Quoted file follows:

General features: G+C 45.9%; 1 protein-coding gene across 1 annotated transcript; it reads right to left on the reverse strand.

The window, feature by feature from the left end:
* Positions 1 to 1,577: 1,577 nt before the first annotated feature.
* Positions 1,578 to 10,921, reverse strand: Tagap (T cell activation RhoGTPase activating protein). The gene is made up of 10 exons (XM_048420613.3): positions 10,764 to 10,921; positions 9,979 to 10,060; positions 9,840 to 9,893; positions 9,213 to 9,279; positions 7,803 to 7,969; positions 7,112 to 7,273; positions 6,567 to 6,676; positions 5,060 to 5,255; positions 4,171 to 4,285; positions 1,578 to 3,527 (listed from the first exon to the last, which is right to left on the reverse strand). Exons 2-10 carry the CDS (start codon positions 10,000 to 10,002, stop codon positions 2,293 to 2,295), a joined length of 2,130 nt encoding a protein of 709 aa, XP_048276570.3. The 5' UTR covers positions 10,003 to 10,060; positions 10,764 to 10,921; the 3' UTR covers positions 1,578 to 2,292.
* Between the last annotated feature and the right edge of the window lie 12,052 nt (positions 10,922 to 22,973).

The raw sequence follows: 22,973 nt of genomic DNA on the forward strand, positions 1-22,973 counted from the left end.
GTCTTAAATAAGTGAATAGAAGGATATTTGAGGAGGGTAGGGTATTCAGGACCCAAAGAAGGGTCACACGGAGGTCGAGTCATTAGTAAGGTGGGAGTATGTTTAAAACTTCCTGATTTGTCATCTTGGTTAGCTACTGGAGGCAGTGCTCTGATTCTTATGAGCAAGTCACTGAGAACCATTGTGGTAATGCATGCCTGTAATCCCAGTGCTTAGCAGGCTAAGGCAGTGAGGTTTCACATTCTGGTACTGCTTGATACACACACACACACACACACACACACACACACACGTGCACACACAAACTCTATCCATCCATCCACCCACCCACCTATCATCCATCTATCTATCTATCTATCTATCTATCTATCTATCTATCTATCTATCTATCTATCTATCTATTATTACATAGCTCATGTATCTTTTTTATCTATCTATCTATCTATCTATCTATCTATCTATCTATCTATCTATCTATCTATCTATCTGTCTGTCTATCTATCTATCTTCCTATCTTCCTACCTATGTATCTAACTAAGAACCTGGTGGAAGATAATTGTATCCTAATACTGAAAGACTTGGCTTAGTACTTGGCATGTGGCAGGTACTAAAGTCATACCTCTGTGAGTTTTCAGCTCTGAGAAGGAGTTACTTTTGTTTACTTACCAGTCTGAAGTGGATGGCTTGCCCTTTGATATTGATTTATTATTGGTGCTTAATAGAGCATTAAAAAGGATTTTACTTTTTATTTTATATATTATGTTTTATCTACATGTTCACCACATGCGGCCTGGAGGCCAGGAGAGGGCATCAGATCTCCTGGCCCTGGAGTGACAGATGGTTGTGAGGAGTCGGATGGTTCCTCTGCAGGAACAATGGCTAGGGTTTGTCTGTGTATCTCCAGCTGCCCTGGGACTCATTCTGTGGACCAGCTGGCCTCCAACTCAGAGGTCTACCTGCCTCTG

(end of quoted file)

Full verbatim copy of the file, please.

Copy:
General features: G+C 45.9%; 1 protein-coding gene across 1 annotated transcript; it reads right to left on the reverse strand.

The window, feature by feature from the left end:
* Positions 1 to 1,577: 1,577 nt before the first annotated feature.
* Positions 1,578 to 10,921, reverse strand: Tagap (T cell activation RhoGTPase activating protein). The gene is made up of 10 exons (XM_048420613.3): positions 10,764 to 10,921; positions 9,979 to 10,060; positions 9,840 to 9,893; positions 9,213 to 9,279; positions 7,803 to 7,969; positions 7,112 to 7,273; positions 6,567 to 6,676; positions 5,060 to 5,255; positions 4,171 to 4,285; positions 1,578 to 3,527 (listed from the first exon to the last, which is right to left on the reverse strand). Exons 2-10 carry the CDS (start codon positions 10,000 to 10,002, stop codon positions 2,293 to 2,295), a joined length of 2,130 nt encoding a protein of 709 aa, XP_048276570.3. The 5' UTR covers positions 10,003 to 10,060; positions 10,764 to 10,921; the 3' UTR covers positions 1,578 to 2,292.
* Between the last annotated feature and the right edge of the window lie 12,052 nt (positions 10,922 to 22,973).

The raw sequence follows: 22,973 nt of genomic DNA on the forward strand, positions 1-22,973 counted from the left end.
GTCTTAAATAAGTGAATAGAAGGATATTTGAGGAGGGTAGGGTATTCAGGACCCAAAGAAGGGTCACACGGAGGTCGAGTCATTAGTAAGGTGGGAGTATGTTTAAAACTTCCTGATTTGTCATCTTGGTTAGCTACTGGAGGCAGTGCTCTGATTCTTATGAGCAAGTCACTGAGAACCATTGTGGTAATGCATGCCTGTAATCCCAGTGCTTAGCAGGCTAAGGCAGTGAGGTTTCACATTCTGGTACTGCTTGATACACACACACACACACACACACACACACACACACGTGCACACACAAACTCTATCCATCCATCCACCCACCCACCTATCATCCATCTATCTATCTATCTATCTATCTATCTATCTATCTATCTATCTATCTATCTATCTATCTATTATTACATAGCTCATGTATCTTTTTTATCTATCTATCTATCTATCTATCTATCTATCTATCTATCTATCTATCTATCTATCTATCTGTCTGTCTATCTATCTATCTTCCTATCTTCCTACCTATGTATCTAACTAAGAACCTGGTGGAAGATAATTGTATCCTAATACTGAAAGACTTGGCTTAGTACTTGGCATGTGGCAGGTACTAAAGTCATACCTCTGTGAGTTTTCAGCTCTGAGAAGGAGTTACTTTTGTTTACTTACCAGTCTGAAGTGGATGGCTTGCCCTTTGATATTGATTTATTATTGGTGCTTAATAGAGCATTAAAAAGGATTTTACTTTTTATTTTATATATTATGTTTTATCTACATGTTCACCACATGCGGCCTGGAGGCCAGGAGAGGGCATCAGATCTCCTGGCCCTGGAGTGACAGATGGTTGTGAGGAGTCGGATGGTTCCTCTGCAGGAACAATGGCTAGGGTTTGTCTGTGTATCTCCAGCTGCCCTGGGACTCATTCTGTGGACCAGCTGGCCTCCAACTCAGAGGTCTACCTGCCTCTG